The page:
So you've now got 47 licenses and have applied at every single vendor there is. You've picked up a good laptop that will last you a few years and taken a bunch of Xactimate classes.
You're probably seeing a considerable amount of equipment recommendations floating around the internet. Everybody does this a little bit differently, so the only true way to know what to bring with you on a storm is to have some experience.
Here's my shortlist of critical stuff I would buy in advance as a new adjuster:
Ladder - telescoping, folding, extension.. whatever. Just make sure you can comfortably and safely access any one story roof you encounter. I'd recommend at least a 16 foot ladder.
35' or 40' tape measure - you can go for the tennis ball on the 100 footer if you want, but you still have to access the roof. I used a roller and a 100' tape in the beginning and honestly can't remember when I stopped using them. It's been years. The only time I'd need a long, long tape is if I'm measuring fence or an extremely large commercial building. But I have a laser for that.
Digital camera - I use the Fujifilm XP line of durable snapshot cameras. Check out my video on this camera and why I like it HERE. I sure wish Fuji would pay me to talk about this camera :)
Clipboard and graph paper - I've got a great clipboard hack that I'm going to share with you soon! Some people clip it off to their tool belt.
Tool belt - something basic and cheap that will hold little stuff like calculator, chalk (in a separate pocket), ladder bungee, magnet, and penlight.
Cheap calculator - don't waste your money on scientific calculators. You'll only ever be using basic functions when working on your scope. I velcro one of these to my clipboard.
Soapstone or sidewalk chalk for marking the money.
Magnet for showing that you've got steel siding, bungee for your ladder, and a penlight for looking into dark cobwebby places.
Decent pair of quality, breathable hiking shoes AND Cougarpaws. I like anything with a Vibram sole. But if you're an active outdoorsperson and wear hiking shoes or boots for your outdoor adventures, just know that walking roofs will rub away the soles on most shoes over the course of a summer. Save your Vasques, Scarpas, or Zamberlans for the trail.
File Folder - Most important of all, the heart of my schedule and claims workflow is the 13 Pocket Folder (about $10 at Walmart or office supply stores).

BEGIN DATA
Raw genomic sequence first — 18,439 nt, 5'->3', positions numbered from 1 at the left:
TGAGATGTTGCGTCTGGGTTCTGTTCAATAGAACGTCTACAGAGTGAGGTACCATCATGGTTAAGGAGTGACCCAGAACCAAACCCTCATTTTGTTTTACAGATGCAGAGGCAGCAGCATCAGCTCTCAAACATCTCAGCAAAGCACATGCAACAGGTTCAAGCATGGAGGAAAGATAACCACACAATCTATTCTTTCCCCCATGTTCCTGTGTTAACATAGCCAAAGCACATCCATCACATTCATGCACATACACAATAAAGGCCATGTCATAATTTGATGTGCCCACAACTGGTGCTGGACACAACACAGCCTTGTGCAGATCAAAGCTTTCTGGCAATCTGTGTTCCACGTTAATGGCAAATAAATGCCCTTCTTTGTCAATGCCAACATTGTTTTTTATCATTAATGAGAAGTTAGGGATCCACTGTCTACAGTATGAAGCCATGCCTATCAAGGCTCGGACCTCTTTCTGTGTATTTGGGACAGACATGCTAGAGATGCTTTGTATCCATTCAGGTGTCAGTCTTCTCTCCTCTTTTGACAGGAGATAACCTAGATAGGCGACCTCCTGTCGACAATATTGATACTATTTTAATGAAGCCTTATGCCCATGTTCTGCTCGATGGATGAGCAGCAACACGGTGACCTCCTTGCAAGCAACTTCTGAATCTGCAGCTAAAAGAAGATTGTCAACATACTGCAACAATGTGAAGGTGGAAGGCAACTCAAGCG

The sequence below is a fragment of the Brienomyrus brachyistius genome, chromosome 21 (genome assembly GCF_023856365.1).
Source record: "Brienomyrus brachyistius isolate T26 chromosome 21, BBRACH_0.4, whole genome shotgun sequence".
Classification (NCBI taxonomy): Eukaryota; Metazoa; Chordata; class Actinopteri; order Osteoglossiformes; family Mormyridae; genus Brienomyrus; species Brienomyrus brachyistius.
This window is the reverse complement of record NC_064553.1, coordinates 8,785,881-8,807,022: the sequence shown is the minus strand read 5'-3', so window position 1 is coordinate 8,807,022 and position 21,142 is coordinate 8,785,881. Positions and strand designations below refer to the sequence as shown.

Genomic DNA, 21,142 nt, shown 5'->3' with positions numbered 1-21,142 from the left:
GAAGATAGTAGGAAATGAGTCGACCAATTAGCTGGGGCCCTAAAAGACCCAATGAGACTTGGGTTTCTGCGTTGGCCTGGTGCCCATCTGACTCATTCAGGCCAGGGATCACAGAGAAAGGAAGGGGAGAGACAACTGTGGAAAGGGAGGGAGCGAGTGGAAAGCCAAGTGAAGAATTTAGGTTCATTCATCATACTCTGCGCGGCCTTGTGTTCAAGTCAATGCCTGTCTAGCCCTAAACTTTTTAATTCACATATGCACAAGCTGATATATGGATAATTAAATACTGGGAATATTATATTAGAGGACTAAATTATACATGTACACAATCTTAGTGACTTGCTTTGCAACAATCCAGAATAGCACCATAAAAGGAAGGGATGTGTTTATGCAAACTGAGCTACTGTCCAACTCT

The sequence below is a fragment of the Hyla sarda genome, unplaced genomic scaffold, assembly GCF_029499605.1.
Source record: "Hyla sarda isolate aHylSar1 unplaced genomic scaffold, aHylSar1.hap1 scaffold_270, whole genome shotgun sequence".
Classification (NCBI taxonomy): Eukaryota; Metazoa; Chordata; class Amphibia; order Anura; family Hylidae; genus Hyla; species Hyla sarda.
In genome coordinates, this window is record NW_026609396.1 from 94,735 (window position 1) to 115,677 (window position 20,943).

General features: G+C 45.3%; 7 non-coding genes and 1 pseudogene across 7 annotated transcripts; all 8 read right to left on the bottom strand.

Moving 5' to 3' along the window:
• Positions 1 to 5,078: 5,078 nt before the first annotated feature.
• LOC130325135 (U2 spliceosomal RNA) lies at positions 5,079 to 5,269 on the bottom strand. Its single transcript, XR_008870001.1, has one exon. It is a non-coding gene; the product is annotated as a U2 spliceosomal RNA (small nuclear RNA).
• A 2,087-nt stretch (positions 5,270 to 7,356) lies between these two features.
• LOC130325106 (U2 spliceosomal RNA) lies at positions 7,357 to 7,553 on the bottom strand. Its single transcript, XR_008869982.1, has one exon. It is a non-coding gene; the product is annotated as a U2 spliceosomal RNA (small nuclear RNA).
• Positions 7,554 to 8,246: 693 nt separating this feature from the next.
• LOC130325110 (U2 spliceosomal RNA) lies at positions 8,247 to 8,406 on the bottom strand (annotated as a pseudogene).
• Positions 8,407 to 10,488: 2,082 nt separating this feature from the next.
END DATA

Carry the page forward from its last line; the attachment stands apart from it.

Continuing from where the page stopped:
Here's the stuff I would buy once on site and found that I had a need for it on most claims:
disposable shoe covers - useful on wildfires when you don't want to track ash and soot back into your vehicle. Also useful on floods and storms with lots of interior damage so you don't have to always be taking your shoes off at the door.
goggles/respirator - if you find yourself on a weight-of-snow type storm where you have to access everybody's attic then a surgical mask and goggles are a pretty good idea, along with your little flashlight. Not a common storm-type.
rubber boots - good flood gear or if you're looking at lots of sewer and drain backup claims.
snow boots with YakTraks or other anti-slip protection - I've worked a few ice storms where the sidewalks and yards were covered in deep snow and/or solid ice. No fun falling on one's rear every few steps.
rain gear/poncho - sometimes it just rains all the time.
rope and harness training. I don't use it very often, but it's nice to have for the 1 or 2 crazy roofs you might see in a season. If you're very risk averse and don't mind low production, you can use R&H more often. But for speed, there are ways to get a roof inspection done relatively safely without fall protection.
As a new adjuster, I would counsel you to bring along the minimum and add as needed - every storm is a little different. You'll find that as you develop your method for handling claims you will find what works best for you.